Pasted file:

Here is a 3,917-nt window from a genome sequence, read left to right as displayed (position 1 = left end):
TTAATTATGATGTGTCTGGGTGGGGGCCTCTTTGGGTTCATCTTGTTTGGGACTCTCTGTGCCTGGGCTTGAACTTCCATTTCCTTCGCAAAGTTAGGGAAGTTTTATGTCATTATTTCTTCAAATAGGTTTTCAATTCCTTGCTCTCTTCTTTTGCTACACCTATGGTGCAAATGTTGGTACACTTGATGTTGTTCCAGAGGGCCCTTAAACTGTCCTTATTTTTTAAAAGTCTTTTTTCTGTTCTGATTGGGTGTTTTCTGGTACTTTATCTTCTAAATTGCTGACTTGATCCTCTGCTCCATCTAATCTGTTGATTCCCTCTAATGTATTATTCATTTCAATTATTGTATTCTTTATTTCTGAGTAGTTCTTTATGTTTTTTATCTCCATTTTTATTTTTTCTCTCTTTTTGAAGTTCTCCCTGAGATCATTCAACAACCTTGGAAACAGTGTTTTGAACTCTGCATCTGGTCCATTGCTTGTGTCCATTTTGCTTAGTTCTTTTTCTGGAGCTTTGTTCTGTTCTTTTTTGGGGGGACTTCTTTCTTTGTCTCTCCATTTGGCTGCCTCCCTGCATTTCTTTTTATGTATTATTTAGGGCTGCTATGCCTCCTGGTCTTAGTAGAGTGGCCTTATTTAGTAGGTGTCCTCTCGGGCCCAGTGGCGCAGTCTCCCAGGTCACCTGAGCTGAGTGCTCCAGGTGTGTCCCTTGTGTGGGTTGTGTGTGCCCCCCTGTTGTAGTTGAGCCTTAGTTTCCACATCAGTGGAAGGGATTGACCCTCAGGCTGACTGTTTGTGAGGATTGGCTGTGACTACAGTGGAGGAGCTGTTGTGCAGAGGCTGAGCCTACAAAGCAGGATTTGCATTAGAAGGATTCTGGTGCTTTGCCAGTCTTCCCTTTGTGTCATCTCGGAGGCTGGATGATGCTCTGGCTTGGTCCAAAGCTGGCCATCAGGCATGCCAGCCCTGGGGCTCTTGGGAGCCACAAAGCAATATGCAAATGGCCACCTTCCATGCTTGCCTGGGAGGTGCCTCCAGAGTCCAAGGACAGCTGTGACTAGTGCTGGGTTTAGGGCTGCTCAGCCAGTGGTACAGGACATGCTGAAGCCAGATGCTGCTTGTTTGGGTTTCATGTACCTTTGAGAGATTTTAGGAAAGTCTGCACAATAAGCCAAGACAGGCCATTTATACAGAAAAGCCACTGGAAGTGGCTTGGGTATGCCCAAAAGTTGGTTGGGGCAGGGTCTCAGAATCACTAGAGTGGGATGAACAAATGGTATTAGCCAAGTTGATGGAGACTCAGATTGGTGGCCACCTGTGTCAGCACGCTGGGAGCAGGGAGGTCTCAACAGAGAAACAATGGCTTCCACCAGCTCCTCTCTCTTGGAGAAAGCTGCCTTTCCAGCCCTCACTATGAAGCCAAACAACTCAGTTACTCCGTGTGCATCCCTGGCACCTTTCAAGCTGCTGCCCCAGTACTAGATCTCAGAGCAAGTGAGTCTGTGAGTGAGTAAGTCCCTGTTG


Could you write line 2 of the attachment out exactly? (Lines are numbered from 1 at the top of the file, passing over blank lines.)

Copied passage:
TTAATTATGATGTGTCTGGGTGGGGGCCTCTTTGGGTTCATCTTGTTTGGGACTCTCTGTGCCTGGGCTTGAACTTCCATTTCCTTCGCAAAGTTAGGGAAGTTTTATGTCATTATTTCTTCAAATAGGTTTTCAATTCCTTGCTCTCTTCTTTTGCTACACCTATGGTGCAAATGTTGGTACACTTGATGTTGTTCCAGAGGGCCCTTAAACTGTCCTTATTTTTTAAAAGTCTTTTTTCTGTTCTGATTGGGTGTTTTCTGGTACTTTATCTTCTAAATTGCTGACTTGATCCTCTGCTCCATCTAATCTGTTGATTCCCTCTAATGTATTATTCATTTCAATTATTGTATTCTTTATTTCTGAGTAGTTCTTTATGTTTTTTATCTCCATTTTTATTTTTTCTCTCTTTTTGAAGTTCTCCCTGAGATCATTCAACAACCTTGGAAACAGTGTTTTGAACTCTGCATCTGGTCCATTGCTTGTGTCCATTTTGCTTAGTTCTTTTTCTGGAGCTTTGTTCTGTTCTTTTTTGGGGGGACTTCTTTCTTTGTCTCTCCATTTGGCTGCCTCCCTGCATTTCTTTTTATGTATTATTTAGGGCTGCTATGCCTCCTGGTCTTAGTAGAGTGGCCTTATTTAGTAGGTGTCCTCTCGGGCCCAGTGGCGCAGTCTCCCAGGTCACCTGAGCTGAGTGCTCCAGGTGTGTCCCTTGTGTGGGTTGTGTGTGCCCCCCTGTTGTAGTTGAGCCTTAGTTTCCACATCAGTGGAAGGGATTGACCCTCAGGCTGACTGTTTGTGAGGATTGGCTGTGACTACAGTGGAGGAGCTGTTGTGCAGAGGCTGAGCCTACAAAGCAGGATTTGCATTAGAAGGATTCTGGTGCTTTGCCAGTCTTCCCTTTGTGTCATCTCGGAGGCTGGATGATGCTCTGGCTTGGTCCAAAGCTGGCCATCAGGCATGCCAGCCCTGGGGCTCTTGGGAGCCACAAAGCAATATGCAAATGGCCACCTTCCATGCTTGCCTGGGAGGTGCCTCCAGAGTCCAAGGACAGCTGTGACTAGTGCTGGGTTTAGGGCTGCTCAGCCAGTGGTACAGGACATGCTGAAGCCAGATGCTGCTTGTTTGGGTTTCATGTACCTTTGAGAGATTTTAGGAAAGTCTGCACAATAAGCCAAGACAGGCCATTTATACAGAAAAGCCACTGGAAGTGGCTTGGGTATGCCCAAAAGTTGGTTGGGGCAGGGTCTCAGAATCACTAGAGTGGGATGAACAAATGGTATTAGCCAAGTTGATGGAGACTCAGATTGGTGGCCACCTGTGTCAGCACGCTGGGAGCAGGGAGGTCTCAACAGAGAAACAATGGCTTCCACCAGCTCCTCTCTCTTGGAGAAAGCTGCCTTTCCAGCCCTCACTATGAAGCCAAACAACTCAGTTACTCCGTGTGCATCCCTGGCACCTTTCAAGCTGCTGCCCCAGTACTAGATCTCAGAGCAAGTGAGTCTGTGAGTGAGTAAGTCCCTGTTG